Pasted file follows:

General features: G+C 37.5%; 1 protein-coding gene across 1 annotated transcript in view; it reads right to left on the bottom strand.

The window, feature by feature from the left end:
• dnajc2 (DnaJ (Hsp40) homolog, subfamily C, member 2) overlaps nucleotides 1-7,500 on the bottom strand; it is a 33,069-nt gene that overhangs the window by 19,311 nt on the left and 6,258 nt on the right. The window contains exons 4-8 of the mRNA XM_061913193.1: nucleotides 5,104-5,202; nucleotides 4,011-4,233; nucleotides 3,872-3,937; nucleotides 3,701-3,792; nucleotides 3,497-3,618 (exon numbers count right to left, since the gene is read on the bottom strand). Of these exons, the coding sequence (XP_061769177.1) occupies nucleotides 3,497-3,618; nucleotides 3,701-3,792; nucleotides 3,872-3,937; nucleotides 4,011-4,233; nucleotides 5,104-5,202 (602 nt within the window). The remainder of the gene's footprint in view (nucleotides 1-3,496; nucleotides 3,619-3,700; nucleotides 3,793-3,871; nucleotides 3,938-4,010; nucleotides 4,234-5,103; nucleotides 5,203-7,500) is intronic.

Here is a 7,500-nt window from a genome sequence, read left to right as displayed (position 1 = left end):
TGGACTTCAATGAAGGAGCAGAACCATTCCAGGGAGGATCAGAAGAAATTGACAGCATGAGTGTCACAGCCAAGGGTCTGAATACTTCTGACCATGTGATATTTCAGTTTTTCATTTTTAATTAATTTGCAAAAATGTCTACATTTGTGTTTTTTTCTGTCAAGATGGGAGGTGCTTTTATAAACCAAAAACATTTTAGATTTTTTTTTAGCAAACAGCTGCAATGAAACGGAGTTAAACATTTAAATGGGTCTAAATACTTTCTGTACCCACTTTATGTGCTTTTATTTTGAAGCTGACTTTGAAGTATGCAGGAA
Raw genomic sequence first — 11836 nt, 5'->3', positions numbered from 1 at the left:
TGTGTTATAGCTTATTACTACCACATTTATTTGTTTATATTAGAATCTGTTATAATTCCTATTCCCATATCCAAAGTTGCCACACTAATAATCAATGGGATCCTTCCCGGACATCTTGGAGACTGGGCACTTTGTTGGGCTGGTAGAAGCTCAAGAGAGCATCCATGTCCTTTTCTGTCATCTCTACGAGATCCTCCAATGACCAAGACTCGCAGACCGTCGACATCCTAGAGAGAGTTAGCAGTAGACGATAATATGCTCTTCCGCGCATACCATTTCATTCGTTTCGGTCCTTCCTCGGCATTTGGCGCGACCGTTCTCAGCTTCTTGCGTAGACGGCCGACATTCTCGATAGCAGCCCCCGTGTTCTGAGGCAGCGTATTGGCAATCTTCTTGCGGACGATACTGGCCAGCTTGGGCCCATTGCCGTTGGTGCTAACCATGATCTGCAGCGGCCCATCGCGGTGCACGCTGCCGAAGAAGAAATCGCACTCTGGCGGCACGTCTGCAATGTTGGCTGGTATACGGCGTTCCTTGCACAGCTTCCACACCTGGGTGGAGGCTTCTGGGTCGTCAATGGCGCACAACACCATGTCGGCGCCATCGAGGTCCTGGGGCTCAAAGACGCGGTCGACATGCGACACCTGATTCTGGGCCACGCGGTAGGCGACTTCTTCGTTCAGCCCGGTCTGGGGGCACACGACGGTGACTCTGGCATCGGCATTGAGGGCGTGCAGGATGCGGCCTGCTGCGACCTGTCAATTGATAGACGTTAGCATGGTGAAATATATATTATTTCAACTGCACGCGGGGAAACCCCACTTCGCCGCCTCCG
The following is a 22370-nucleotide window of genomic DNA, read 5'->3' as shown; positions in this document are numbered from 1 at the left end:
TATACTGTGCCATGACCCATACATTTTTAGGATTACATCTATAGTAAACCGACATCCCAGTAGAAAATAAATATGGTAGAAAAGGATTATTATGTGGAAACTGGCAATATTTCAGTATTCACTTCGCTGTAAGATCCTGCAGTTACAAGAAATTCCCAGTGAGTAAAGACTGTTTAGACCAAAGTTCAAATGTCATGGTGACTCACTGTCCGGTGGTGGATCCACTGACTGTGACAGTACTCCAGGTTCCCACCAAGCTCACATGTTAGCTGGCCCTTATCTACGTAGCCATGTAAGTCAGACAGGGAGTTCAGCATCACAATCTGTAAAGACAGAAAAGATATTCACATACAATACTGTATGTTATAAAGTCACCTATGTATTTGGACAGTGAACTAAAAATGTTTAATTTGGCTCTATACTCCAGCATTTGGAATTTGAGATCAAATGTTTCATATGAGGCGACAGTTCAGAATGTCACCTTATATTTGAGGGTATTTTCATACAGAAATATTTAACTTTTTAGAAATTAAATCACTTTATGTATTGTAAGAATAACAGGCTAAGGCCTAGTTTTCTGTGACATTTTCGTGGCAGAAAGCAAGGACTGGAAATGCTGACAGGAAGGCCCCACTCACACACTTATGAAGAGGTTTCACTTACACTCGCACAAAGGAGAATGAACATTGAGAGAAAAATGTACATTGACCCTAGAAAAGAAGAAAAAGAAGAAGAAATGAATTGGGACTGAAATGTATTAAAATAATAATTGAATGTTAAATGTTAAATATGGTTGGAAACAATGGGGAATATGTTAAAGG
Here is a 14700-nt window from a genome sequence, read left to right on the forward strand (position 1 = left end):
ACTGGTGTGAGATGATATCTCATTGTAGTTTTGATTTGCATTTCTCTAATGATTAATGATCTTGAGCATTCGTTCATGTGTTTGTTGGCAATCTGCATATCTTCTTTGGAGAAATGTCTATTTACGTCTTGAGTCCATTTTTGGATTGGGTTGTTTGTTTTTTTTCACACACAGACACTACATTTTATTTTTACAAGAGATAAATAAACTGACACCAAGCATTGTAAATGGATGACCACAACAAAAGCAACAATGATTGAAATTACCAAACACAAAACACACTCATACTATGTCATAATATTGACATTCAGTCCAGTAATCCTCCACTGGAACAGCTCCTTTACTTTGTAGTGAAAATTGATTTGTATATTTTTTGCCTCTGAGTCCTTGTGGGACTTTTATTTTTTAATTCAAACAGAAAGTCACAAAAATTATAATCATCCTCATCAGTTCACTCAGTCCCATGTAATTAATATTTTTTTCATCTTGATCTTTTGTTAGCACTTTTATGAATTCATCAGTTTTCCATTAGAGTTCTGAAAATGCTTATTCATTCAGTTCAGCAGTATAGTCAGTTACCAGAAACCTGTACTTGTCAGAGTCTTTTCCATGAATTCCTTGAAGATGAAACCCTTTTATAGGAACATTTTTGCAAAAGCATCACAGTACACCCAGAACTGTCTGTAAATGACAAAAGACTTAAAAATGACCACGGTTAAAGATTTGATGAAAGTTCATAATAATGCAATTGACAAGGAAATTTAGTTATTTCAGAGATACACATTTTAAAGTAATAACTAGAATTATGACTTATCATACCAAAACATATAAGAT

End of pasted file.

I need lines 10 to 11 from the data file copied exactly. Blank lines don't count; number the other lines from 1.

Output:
Here is a 14700-nt window from a genome sequence, read left to right on the forward strand (position 1 = left end):
ACTGGTGTGAGATGATATCTCATTGTAGTTTTGATTTGCATTTCTCTAATGATTAATGATCTTGAGCATTCGTTCATGTGTTTGTTGGCAATCTGCATATCTTCTTTGGAGAAATGTCTATTTACGTCTTGAGTCCATTTTTGGATTGGGTTGTTTGTTTTTTTTCACACACAGACACTACATTTTATTTTTACAAGAGATAAATAAACTGACACCAAGCATTGTAAATGGATGACCACAACAAAAGCAACAATGATTGAAATTACCAAACACAAAACACACTCATACTATGTCATAATATTGACATTCAGTCCAGTAATCCTCCACTGGAACAGCTCCTTTACTTTGTAGTGAAAATTGATTTGTATATTTTTTGCCTCTGAGTCCTTGTGGGACTTTTATTTTTTAATTCAAACAGAAAGTCACAAAAATTATAATCATCCTCATCAGTTCACTCAGTCCCATGTAATTAATATTTTTTTCATCTTGATCTTTTGTTAGCACTTTTATGAATTCATCAGTTTTCCATTAGAGTTCTGAAAATGCTTATTCATTCAGTTCAGCAGTATAGTCAGTTACCAGAAACCTGTACTTGTCAGAGTCTTTTCCATGAATTCCTTGAAGATGAAACCCTTTTATAGGAACATTTTTGCAAAAGCATCACAGTACACCCAGAACTGTCTGTAAATGACAAAAGACTTAAAAATGACCACGGTTAAAGATTTGATGAAAGTTCATAATAATGCAATTGACAAGGAAATTTAGTTATTTCAGAGATACACATTTTAAAGTAATAACTAGAATTATGACTTATCATACCAAAACATATAAGAT